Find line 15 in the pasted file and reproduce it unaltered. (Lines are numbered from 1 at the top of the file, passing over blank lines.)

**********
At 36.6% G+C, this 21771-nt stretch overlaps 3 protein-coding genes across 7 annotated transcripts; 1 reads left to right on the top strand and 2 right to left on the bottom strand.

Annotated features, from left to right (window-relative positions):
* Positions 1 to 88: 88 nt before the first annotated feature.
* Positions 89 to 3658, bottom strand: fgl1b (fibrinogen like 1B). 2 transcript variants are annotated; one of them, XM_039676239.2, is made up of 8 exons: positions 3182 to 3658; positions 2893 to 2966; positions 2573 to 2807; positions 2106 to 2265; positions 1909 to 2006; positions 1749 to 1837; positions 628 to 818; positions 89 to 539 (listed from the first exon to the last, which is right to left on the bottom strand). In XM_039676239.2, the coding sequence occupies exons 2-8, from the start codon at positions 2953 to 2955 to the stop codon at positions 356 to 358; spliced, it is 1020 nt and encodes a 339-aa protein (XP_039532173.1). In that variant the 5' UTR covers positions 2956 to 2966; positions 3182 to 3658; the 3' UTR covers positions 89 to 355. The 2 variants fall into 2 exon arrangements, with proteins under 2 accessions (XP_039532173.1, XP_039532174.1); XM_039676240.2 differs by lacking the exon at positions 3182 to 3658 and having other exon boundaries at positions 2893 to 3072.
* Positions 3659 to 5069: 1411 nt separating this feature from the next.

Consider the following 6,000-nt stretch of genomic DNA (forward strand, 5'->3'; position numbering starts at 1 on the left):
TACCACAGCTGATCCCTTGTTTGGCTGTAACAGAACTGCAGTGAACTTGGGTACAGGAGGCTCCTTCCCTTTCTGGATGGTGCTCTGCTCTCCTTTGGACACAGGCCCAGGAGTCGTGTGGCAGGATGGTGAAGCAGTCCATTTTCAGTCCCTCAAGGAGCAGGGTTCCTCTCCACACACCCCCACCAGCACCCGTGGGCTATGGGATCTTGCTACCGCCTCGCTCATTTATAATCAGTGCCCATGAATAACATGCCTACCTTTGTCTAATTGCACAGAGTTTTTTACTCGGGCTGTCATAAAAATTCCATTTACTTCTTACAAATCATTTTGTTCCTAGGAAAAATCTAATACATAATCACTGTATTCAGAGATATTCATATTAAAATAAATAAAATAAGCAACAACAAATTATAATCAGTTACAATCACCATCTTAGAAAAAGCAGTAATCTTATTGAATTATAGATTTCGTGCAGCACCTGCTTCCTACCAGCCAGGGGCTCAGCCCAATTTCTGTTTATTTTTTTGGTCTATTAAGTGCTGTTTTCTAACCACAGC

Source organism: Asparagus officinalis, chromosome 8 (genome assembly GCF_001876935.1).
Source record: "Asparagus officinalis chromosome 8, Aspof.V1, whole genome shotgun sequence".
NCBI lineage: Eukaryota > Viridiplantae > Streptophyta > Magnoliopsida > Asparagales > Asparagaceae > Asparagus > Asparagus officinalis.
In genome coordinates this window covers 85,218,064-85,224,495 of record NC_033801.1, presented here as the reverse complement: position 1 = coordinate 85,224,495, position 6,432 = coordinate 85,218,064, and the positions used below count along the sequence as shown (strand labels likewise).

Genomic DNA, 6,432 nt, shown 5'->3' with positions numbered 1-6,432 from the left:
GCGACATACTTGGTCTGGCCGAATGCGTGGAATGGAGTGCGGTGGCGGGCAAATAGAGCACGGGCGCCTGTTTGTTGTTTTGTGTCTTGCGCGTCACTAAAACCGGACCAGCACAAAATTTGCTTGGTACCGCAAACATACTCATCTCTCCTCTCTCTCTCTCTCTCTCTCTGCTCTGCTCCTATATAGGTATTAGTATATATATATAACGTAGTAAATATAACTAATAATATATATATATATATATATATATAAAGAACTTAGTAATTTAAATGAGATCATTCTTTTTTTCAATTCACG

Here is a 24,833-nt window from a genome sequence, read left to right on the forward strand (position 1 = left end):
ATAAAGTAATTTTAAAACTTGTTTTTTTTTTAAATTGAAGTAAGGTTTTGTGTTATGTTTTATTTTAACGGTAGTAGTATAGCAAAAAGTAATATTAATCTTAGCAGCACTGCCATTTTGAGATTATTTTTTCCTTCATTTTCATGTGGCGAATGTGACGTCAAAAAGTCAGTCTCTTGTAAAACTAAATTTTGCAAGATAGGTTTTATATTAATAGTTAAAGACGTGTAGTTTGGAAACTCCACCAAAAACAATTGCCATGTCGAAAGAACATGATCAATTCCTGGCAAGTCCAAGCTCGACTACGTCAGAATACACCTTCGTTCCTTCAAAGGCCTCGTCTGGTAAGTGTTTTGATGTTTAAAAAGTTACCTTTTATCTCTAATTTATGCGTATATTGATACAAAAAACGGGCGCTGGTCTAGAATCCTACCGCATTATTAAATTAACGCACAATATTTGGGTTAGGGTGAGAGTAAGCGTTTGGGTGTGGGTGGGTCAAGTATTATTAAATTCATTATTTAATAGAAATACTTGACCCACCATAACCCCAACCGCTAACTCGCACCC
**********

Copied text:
ATAAAGTAATTTTAAAACTTGTTTTTTTTTTAAATTGAAGTAAGGTTTTGTGTTATGTTTTATTTTAACGGTAGTAGTATAGCAAAAAGTAATATTAATCTTAGCAGCACTGCCATTTTGAGATTATTTTTTCCTTCATTTTCATGTGGCGAATGTGACGTCAAAAAGTCAGTCTCTTGTAAAACTAAATTTTGCAAGATAGGTTTTATATTAATAGTTAAAGACGTGTAGTTTGGAAACTCCACCAAAAACAATTGCCATGTCGAAAGAACATGATCAATTCCTGGCAAGTCCAAGCTCGACTACGTCAGAATACACCTTCGTTCCTTCAAAGGCCTCGTCTGGTAAGTGTTTTGATGTTTAAAAAGTTACCTTTTATCTCTAATTTATGCGTATATTGATACAAAAAACGGGCGCTGGTCTAGAATCCTACCGCATTATTAAATTAACGCACAATATTTGGGTTAGGGTGAGAGTAAGCGTTTGGGTGTGGGTGGGTCAAGTATTATTAAATTCATTATTTAATAGAAATACTTGACCCACCATAACCCCAACCGCTAACTCGCACCC